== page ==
aid the learning process is simply to be education. Most of the studies focus on require greater reliance on independent
aware that there are diverse learning the discovery of relationships between learning skills, students with less need for
be
styles and specific student concrete in
styles in the student population: learning experience learning may

There are as many to
achievement outcomes: drop rate, com expected to be better suited to the dis
probably ways
as there are to learn. Perhaps the pletion rate, attitudes about learning, and tance format. People with higher scores
"teach"
to exhibit a
predictors of high risk.
most is to be aware that on concrete experience tend
important thing
people do not all see the world in the same One of the most popular learning style greater sensitivity to feelings and thus
have very different more
way. They may prefer inventories, which is often used in dis would be expected
to require inter
ences than you for how, when, where and
tance research, is the Kolb actions with peers and the teacher.
how often to learn, [online] learning
Successful telecourse students also
Learning Style Inventory (LSI) (Kolb
LSI measures student to look for abstract concepts to
Although many of us are aware that dif 1986). Kolb's preferred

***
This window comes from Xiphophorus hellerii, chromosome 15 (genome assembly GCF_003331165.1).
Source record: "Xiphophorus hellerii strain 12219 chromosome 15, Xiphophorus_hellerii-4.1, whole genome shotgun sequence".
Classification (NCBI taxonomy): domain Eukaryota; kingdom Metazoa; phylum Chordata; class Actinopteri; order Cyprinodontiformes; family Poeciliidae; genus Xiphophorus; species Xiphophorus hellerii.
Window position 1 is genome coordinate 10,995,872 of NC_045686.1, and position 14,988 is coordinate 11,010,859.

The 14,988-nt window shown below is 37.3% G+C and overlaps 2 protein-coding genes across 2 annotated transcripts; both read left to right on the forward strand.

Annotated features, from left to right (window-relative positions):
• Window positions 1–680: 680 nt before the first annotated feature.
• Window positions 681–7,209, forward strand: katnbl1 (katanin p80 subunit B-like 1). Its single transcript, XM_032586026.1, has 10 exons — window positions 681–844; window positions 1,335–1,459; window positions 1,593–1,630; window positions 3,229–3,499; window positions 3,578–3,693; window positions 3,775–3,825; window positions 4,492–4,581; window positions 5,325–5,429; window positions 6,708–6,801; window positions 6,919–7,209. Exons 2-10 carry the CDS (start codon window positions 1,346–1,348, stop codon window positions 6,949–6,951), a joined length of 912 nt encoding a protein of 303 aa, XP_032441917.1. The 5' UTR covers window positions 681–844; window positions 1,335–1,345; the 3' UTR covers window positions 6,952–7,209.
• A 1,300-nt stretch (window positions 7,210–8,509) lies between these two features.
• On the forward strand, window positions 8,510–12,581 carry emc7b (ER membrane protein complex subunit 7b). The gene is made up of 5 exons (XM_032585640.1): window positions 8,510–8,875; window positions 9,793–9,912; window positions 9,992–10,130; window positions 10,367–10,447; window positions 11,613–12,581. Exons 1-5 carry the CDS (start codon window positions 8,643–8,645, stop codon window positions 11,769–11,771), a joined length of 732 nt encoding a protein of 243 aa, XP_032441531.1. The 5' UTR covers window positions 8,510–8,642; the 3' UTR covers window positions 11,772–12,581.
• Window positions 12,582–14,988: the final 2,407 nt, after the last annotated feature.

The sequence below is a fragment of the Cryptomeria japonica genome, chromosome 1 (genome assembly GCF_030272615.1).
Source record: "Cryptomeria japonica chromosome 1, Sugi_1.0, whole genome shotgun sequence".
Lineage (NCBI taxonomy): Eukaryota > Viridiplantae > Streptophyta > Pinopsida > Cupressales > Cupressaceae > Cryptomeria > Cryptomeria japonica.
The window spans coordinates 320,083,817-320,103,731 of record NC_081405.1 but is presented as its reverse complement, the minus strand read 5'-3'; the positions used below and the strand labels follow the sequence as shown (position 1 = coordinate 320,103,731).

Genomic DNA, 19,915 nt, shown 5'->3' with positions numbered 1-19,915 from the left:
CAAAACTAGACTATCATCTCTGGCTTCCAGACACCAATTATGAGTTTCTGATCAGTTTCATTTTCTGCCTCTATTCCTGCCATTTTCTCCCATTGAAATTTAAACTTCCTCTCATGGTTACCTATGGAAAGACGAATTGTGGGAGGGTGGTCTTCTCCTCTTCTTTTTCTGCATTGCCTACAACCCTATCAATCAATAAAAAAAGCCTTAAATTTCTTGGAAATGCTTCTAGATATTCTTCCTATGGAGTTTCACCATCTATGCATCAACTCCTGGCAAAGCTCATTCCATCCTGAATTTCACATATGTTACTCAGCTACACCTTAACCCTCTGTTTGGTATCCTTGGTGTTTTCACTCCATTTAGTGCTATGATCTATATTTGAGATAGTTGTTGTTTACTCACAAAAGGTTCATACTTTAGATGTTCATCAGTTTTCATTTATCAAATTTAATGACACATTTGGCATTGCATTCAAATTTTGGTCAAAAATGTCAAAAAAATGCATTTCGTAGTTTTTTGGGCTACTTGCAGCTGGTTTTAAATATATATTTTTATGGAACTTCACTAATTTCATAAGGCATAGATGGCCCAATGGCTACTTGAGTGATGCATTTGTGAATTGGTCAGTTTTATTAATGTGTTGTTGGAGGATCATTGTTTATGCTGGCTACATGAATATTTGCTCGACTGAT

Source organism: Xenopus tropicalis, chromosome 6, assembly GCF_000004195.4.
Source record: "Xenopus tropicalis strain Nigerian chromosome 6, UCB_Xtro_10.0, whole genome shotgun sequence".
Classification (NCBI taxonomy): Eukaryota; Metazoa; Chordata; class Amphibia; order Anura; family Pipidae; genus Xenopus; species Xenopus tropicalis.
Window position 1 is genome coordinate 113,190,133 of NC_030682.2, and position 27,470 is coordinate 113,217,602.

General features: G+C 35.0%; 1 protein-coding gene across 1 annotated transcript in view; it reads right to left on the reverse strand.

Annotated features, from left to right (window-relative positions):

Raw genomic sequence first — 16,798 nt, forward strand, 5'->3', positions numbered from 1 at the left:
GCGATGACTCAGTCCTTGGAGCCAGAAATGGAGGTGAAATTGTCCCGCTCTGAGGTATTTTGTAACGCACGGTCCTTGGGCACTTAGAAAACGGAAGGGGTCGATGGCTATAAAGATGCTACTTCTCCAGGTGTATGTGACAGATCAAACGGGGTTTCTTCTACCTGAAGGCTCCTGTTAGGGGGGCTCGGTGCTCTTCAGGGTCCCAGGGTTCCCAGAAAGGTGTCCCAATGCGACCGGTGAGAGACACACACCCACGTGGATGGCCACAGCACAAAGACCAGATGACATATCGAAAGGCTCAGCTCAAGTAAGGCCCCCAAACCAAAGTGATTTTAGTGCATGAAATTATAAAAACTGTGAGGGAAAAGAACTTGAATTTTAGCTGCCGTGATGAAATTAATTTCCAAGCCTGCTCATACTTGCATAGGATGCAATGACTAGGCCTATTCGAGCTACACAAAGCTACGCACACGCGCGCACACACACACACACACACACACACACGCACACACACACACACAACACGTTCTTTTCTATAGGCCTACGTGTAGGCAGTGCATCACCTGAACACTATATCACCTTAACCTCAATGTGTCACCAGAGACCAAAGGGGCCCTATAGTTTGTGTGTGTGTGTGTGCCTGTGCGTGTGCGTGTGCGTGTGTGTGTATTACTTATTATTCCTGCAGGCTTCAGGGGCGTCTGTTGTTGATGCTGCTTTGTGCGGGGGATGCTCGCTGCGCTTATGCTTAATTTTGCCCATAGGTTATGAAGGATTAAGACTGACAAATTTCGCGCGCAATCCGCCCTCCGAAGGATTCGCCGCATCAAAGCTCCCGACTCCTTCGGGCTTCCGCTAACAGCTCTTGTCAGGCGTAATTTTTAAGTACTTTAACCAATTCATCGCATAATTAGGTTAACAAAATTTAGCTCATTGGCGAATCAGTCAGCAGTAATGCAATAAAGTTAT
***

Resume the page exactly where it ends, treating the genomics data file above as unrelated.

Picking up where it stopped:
ferent learning styles exist, the application learning style preference in two bipolar help explain the concrete experiences
dimensions. Over time, learners develop associated with their learning. That is,
a preference for either concrete wanted to know "why" certain
experi they
David P.
Diaz is a professor of health
ences when learning or a
preference for things happened in conceptual or theoret
education, and Ryan B. Cartnal is a research
in abstract or conceptual ical terms. This more abstract approach
at Cuesta College, San Luis Obispo, engaging analy
analyst
ses when skills and favored success in the telecourse.
California. acquiring knowledge. clearly

13? COLLEGE TEACHING
Dille andMezack concluded that students of students, then faculty must use learn in environmental conditions, such as the

who needed concrete experience and ing style information to aid their planning need for affiliation with other students
were not able to think were and for distance education and instructor, and for or
abstractly preparation independence
more
high-risk in a telecourse. activities. Sarasin (1998) noted that pro structure.

Gee(1990) studied the impact of learn fessors should be willing to change their Those varied social dynamics
are one

ing style variables in a live teleconference teaching strategies and techniques based of the main differences between distance
distance education class. The ex on an of the of stu and on-campus envi
study appreciation variety learning equivalent
amined the influence of learning style dent learning styles. "[Teachers] should ronments. However, in our opinion, both

preferences of students in an on-campus try to ensure that their methods, materi the Canfield Inventory and Kolb's LSI